I really liked the character of Henry and felt rather sorry for him, he has always been Mr Average and does not expect anything spectacular with his life. However, he may have finally found an opportunity to correct his life from average to good. The problem is can he get away with it?

The character of Angela Forster is of a hard working woman who has not had the best of lives so far, her husband leaving her and she having to start her own business to make ends meet. Otherwise she comes across as a hard working average woman with a good business. Not Archer’s usual striking women who turn all men’s heads.

I’m not sure I entirely agree with this story line as it does seem to push the line of crime pays and if you want a better life crime is the way forward.  Overall I could take it or leave it as a story and so have only given the story 3 out of 5 Dragons. A good little read to fill a spare twenty minutes.

Purchase links

Kindle

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Summer Reading Challenge: Not From Around Here

Another instalment of the Summer Reading Challenge. I am slowly getting a list assembled and I am really looking forward to reading all these new books over the summer.

The List so far:-

Good as Gold:- The Casual Vacancy by J. K. Rowling

The Book is Better:- The Goldfinch by Donna Tartt

Short and Sweet:- The Turn of the Screw by Henry James

On the Bandwagon:- The handmaid’s Tale by Margaret Attwood

Actually Want to Read:- Jaws by Peter Benchley

 

The next prompt is Not from around here:- Read a book set in a different culture from your own. This one I must admit I am rather struggling with but I have tried to come up with a few ideas.

A Thousand Splendid Suns by Khaled Hosseini

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Mariam is only fifteen when she is sent to Kabul to marry Rasheed. Nearly two decades later, a friendship grows between Mariam and a local teenager, Laila, as strong as the ties between mother and daughter. When the Taliban take over, life becomes a desperate struggle against starvation, brutality and fear. Yet love can move a person to act in unexpected ways, and lead them to overcome the most daunting obstacles with a startling heroism.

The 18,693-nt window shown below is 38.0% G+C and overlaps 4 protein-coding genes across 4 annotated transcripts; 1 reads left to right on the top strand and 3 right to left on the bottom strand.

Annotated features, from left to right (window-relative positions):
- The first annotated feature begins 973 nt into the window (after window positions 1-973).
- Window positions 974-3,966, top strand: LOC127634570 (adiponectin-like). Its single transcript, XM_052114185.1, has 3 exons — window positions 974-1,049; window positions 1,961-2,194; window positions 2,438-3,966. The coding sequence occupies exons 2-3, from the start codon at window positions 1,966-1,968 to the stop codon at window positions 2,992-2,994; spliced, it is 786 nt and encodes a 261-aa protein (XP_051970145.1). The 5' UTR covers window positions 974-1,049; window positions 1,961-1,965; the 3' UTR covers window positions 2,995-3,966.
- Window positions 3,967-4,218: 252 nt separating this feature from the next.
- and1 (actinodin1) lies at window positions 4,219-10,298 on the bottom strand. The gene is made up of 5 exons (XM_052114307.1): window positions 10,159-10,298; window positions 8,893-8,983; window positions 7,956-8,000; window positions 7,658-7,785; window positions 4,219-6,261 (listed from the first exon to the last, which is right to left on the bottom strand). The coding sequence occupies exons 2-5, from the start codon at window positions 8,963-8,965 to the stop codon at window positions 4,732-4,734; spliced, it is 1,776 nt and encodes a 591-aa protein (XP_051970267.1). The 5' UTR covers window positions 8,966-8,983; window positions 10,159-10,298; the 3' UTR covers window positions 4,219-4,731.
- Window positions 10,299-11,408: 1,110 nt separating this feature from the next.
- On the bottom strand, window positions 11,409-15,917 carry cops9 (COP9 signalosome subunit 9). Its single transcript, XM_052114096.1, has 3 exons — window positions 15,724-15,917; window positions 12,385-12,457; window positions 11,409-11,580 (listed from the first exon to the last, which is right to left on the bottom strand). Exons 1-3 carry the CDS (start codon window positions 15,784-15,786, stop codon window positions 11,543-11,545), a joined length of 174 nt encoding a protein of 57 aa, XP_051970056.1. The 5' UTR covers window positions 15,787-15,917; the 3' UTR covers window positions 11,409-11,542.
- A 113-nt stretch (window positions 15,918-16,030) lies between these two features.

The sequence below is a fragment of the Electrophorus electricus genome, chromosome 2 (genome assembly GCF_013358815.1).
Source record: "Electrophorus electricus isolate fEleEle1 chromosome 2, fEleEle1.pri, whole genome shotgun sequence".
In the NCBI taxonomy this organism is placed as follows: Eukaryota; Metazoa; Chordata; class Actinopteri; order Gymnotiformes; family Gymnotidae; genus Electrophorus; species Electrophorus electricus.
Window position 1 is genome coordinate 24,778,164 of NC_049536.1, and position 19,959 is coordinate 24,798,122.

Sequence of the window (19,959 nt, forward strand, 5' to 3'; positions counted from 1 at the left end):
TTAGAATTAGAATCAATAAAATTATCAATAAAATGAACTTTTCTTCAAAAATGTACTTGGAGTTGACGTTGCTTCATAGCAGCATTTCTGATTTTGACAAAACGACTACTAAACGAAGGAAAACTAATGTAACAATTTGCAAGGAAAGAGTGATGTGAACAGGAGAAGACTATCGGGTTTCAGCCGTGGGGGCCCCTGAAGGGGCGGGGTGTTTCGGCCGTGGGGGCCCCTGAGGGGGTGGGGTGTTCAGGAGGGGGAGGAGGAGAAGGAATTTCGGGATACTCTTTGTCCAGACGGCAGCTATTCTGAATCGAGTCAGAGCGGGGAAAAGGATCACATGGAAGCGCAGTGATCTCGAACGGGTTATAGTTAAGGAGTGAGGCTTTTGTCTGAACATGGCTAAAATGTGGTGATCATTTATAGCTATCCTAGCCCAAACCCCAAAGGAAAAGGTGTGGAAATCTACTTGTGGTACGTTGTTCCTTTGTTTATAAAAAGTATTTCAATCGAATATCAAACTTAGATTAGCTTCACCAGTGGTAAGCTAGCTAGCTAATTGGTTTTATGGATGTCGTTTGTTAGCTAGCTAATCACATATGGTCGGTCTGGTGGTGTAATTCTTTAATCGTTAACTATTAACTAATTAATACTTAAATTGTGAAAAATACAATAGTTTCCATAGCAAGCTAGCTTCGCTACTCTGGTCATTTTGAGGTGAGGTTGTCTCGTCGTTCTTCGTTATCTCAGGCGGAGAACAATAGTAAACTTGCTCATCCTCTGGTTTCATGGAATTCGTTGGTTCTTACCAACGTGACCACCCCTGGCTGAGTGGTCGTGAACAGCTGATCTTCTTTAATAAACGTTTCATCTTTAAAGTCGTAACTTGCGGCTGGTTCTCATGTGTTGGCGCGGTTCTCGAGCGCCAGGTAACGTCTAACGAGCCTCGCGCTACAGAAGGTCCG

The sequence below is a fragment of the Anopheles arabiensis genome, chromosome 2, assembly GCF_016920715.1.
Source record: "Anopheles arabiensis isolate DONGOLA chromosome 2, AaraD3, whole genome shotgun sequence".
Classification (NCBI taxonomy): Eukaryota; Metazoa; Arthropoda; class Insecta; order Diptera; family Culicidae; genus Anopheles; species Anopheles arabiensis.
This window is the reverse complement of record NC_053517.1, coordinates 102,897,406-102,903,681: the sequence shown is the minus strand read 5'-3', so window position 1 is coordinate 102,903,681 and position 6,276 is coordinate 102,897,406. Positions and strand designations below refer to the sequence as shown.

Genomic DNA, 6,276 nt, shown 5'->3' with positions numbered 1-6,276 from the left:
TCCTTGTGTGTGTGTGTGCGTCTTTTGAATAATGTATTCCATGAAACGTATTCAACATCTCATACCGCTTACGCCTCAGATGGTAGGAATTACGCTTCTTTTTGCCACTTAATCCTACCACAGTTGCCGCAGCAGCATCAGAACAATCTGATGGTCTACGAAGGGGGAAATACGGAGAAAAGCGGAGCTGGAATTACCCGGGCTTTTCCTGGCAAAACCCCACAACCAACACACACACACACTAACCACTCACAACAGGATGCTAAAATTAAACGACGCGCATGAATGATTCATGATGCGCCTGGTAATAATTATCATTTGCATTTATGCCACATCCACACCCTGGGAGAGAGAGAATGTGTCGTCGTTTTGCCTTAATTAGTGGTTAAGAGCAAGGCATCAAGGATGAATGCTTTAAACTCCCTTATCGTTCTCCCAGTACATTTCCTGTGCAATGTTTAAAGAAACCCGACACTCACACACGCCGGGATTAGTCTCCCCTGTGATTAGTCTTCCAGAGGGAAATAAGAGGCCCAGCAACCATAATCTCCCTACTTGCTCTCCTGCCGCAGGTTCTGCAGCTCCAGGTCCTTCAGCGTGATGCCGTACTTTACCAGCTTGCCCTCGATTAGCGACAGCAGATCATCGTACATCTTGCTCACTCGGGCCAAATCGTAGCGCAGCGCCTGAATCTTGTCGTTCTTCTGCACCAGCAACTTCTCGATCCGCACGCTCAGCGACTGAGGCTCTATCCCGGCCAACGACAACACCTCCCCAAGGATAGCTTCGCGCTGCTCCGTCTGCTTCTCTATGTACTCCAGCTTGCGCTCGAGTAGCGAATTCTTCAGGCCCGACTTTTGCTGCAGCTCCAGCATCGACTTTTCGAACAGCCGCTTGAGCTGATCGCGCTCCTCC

A strong contender as I do enjoy the work of Khaled Hosseini.

 

Memoirs of a Geisha by Arthur Golden

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A literary sensation and runaway bestseller, this brilliant debut novel presents with seamless authenticity and exquisite lyricism the true confessions of one of Japan’s most celebrated geisha.

In Memoirs of a Geisha, we enter a world where appearances are paramount; where a girl’s virginity is auctioned to the highest bidder; where women are trained to beguile the most powerful men; and where love is scorned as illusion. It is a unique and triumphant work of fiction – at once romantic, erotic, suspenseful – and completely unforgettable.

 

 

A returner to the line up as this has already been on the list of possibles. Maybe it is a sign to definitely read the book.

 

The Poisonwood Bible by Barbara Kingsolver

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The Poisonwood Bible is a story told by the wife and four daughters of Nathan Price, a fierce, evangelical Baptist who takes his family and mission to the Belgian Congo in 1959. They carry with them everything they believe they will need from home, but soon find that all of it — from garden seeds to Scripture — is calamitously transformed on African soil. What follows is a suspenseful epic of one family’s tragic undoing and remarkable reconstruction over the course of three decades in postcolonial Africa.